Erdogan has also put his money where his mouth is. In contrast with Saudi Arabia ($50 million), Kuwait ($41.4 million), and the United Arab Emirates ($40 million through a recent telethon), Turkey has raised $300 million and secured an additional $350 million in pledges from countries of the Organization of Islamic Cooperation. Even traditionally generous countries like the United States have been lukewarm in their assistance (about $130 million). This money, and more, needs to be sent without delay, as the United Nations requires $1 billion for the most immediate needs. With seasonal rains approaching, more funds will be needed as aid groups struggle to fight disease in addition to starvation.

Although this Somali woman may ask where the Muslims are, we can ask where the world is. Are we deaf to this mother's cry and blind to her dying child? Despite a steady stream of international media reports reflecting the direness of the situation -- the U.N. estimates that some 750,000 Somalis will face death in the coming months -- the world's response has been woefully inadequate. In the United States, media attention has waned substantially.

The paltry response and lack of interest can partially be explained by Somalia's negative image in the United States and around the world, including in some Muslim countries, as a terrorist- and pirate-infested, anarchic "failed state." Although Somalia has problems with terrorism and piracy, the overall perception is false -- it is ahistorical, apolitical, and acultural. We must not allow it to contribute to the destruction of a people.

The truth is that Somalia is not a "failed state" because in order to be "failed" it must first exist, and a state, as it is popularly conceived, has never existed in Somalia. The world's failure to understand the real sources of power and influence in the country has only contributed to its ongoing misery. In more than 1,000 years of history, the traditionally nomadic and independent Somalis, split into opposing clans and subclans that trace their descent to a common ancestor, have never fully submitted to the writ of central rule for any substantial length of time.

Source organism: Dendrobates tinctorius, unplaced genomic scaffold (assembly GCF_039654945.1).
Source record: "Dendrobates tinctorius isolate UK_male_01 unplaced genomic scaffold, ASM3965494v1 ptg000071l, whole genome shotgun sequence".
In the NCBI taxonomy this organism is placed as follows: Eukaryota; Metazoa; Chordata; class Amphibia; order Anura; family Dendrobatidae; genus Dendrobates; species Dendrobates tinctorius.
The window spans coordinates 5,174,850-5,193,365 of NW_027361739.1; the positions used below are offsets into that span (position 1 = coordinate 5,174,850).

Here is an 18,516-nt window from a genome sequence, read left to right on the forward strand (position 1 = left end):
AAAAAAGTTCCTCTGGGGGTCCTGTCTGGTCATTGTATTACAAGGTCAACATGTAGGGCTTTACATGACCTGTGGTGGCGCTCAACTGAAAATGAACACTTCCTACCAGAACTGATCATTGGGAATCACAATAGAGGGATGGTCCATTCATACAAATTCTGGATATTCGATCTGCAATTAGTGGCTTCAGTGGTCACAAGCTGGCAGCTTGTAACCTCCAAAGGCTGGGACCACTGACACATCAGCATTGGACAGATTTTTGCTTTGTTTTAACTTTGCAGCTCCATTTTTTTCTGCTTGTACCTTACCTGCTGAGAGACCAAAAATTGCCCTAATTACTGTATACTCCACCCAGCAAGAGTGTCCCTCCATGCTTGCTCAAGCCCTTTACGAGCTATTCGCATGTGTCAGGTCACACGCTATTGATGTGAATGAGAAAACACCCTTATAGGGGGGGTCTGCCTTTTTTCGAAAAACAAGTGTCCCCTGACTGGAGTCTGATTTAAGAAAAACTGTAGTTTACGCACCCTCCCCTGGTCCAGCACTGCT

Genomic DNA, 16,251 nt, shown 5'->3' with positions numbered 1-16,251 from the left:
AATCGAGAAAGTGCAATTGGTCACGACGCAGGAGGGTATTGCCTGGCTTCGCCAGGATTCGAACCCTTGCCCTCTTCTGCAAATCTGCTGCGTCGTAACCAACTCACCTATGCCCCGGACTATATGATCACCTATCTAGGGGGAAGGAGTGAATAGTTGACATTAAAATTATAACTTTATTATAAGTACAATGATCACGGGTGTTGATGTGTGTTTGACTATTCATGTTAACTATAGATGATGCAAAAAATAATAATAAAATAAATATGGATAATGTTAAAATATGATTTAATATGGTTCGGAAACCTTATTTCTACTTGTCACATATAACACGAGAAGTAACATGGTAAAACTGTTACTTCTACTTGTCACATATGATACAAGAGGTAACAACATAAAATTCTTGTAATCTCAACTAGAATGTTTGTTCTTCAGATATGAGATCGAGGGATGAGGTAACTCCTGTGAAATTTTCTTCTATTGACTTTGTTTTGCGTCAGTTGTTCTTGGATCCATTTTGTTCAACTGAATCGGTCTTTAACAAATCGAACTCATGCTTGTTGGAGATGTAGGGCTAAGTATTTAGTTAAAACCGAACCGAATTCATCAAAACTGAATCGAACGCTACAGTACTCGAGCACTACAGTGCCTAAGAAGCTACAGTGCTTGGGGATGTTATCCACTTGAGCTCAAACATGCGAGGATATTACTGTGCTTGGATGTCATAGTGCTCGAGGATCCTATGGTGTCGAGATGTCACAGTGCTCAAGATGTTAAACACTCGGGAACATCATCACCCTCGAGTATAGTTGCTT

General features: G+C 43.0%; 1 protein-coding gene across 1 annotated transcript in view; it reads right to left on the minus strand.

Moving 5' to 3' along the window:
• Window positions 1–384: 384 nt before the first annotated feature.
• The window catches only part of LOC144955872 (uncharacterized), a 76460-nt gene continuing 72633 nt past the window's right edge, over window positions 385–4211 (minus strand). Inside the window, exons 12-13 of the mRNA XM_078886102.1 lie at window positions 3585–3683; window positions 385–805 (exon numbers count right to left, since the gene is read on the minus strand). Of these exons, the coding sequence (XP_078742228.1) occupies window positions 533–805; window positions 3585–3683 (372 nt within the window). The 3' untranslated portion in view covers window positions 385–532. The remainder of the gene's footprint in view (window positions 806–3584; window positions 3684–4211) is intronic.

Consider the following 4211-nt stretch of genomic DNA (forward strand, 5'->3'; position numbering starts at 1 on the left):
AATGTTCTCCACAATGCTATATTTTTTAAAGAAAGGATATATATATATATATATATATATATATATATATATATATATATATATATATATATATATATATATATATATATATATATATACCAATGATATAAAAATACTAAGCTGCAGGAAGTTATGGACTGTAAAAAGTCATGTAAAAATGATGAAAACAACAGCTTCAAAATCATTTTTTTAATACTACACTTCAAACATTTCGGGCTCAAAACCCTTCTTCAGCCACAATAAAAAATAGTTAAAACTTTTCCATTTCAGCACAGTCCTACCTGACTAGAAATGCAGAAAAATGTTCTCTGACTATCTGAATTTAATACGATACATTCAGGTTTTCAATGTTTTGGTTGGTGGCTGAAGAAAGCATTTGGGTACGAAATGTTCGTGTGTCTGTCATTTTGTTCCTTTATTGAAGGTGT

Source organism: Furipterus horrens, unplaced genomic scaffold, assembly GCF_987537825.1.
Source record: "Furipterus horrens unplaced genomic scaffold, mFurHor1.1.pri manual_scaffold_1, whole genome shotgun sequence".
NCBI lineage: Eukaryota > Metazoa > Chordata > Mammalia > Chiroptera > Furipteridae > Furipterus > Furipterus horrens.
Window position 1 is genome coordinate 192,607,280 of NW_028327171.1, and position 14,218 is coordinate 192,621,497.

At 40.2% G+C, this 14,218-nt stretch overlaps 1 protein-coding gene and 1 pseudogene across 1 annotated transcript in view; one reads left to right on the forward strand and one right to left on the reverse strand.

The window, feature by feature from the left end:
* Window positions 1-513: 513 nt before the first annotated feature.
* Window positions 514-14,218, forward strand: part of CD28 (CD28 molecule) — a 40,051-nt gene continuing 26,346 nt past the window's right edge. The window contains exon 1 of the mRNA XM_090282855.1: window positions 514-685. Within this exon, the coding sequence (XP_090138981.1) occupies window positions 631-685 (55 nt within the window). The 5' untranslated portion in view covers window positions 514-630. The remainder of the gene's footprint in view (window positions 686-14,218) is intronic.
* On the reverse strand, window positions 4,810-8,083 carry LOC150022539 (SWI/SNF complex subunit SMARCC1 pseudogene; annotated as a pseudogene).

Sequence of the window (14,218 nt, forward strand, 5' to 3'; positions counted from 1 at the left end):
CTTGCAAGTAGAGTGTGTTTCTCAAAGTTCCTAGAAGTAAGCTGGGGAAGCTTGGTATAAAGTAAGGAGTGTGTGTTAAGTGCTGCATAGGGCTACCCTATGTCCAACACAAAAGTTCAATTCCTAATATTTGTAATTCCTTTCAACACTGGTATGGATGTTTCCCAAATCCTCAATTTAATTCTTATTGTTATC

The millions of Somalis who have been absorbed into surrounding countries such as Kenya and Ethiopia due to European colonial policies have similarly proved difficult for their central governments to administer and integrate. Complaining of marginalization and seeking autonomy, Somalis have fought extended insurgent wars in both these countries and today face famine.

And yet Somalia is not a nation of anarchy. Somalis have a sophisticated locally administered system of tribal law called xeer that resembles democracy, in which elders (every adult male, though those with age, charisma, and valor are more influential and respected) collectively decide issues of clan concern according to ancient traditions. Their code of behavior emphasizes honor, hospitality, and revenge.

Although tribes and tribal law may seem quaint and even primitive, tribes are a reality in the Muslim world as are proud nations and provinces named after them -- Saudi Arabia is named after the Al Saud, Afghanistan after the Afghans, Baluchistan after the Baluchis, and Waziristan after the Wazir. Tribes tend to disdain hierarchy, which is why they are so persistent in resisting central rule. They are perhaps the most egalitarian people in the Muslim world today. Somalis, named after their mythological ancestor Samale, are one of the most tribal peoples on Earth. It is precisely for this reason that it has been so difficult to institute top-down rule in the country, as Somalia functions from the bottom up.